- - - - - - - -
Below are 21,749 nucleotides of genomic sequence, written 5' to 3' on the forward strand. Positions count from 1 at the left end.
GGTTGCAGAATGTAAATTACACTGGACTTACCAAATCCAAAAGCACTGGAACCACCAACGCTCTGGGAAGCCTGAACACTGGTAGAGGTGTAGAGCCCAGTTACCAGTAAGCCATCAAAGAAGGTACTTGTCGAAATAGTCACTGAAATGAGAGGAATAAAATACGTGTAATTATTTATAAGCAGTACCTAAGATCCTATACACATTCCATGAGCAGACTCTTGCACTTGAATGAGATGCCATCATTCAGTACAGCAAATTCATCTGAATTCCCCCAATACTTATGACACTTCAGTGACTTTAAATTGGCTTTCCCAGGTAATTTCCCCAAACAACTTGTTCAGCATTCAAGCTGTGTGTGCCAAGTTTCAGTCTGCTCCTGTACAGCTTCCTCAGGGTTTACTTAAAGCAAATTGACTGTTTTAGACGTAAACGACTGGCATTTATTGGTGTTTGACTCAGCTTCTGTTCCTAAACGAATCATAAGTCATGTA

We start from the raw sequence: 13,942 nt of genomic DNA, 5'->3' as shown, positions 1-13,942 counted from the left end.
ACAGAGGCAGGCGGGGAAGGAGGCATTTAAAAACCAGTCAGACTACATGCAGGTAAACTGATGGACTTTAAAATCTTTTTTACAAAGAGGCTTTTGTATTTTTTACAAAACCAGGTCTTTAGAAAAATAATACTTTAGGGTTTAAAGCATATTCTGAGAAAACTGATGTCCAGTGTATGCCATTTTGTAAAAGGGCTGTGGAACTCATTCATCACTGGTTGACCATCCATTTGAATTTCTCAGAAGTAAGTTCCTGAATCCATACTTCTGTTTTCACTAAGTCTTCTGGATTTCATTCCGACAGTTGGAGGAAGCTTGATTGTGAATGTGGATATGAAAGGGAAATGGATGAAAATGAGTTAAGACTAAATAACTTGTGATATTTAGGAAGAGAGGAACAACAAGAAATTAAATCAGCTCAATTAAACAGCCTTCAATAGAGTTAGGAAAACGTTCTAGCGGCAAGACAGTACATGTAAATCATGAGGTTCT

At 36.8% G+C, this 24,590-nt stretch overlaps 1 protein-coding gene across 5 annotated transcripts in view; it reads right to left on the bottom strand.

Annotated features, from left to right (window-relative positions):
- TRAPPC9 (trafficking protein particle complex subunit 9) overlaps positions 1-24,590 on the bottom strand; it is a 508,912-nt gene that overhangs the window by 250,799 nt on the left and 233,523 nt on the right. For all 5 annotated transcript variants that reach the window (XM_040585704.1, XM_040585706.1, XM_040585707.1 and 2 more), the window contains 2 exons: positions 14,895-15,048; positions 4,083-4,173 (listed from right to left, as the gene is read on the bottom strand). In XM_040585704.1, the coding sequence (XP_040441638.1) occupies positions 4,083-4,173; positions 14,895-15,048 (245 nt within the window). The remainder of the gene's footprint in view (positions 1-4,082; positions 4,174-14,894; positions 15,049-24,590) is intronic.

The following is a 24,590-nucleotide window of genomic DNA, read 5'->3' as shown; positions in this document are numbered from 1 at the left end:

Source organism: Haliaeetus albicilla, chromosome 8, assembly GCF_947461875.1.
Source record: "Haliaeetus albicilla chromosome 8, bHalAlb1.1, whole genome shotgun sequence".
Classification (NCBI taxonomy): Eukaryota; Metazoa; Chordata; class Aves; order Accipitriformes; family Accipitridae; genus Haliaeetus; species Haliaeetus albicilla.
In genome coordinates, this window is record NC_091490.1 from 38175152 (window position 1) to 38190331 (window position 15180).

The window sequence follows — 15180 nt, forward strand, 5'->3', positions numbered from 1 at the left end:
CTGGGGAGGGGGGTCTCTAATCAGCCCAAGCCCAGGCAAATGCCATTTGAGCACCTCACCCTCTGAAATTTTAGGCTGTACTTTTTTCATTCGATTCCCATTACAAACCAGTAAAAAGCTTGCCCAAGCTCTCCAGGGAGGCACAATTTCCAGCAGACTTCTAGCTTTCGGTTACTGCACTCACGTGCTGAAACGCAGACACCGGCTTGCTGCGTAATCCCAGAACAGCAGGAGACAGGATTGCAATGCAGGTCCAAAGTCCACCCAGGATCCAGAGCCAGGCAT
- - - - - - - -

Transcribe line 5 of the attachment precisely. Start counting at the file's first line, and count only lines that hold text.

At 36.8% G+C, this 24,590-nt stretch overlaps 1 protein-coding gene across 5 annotated transcripts in view; it reads right to left on the bottom strand.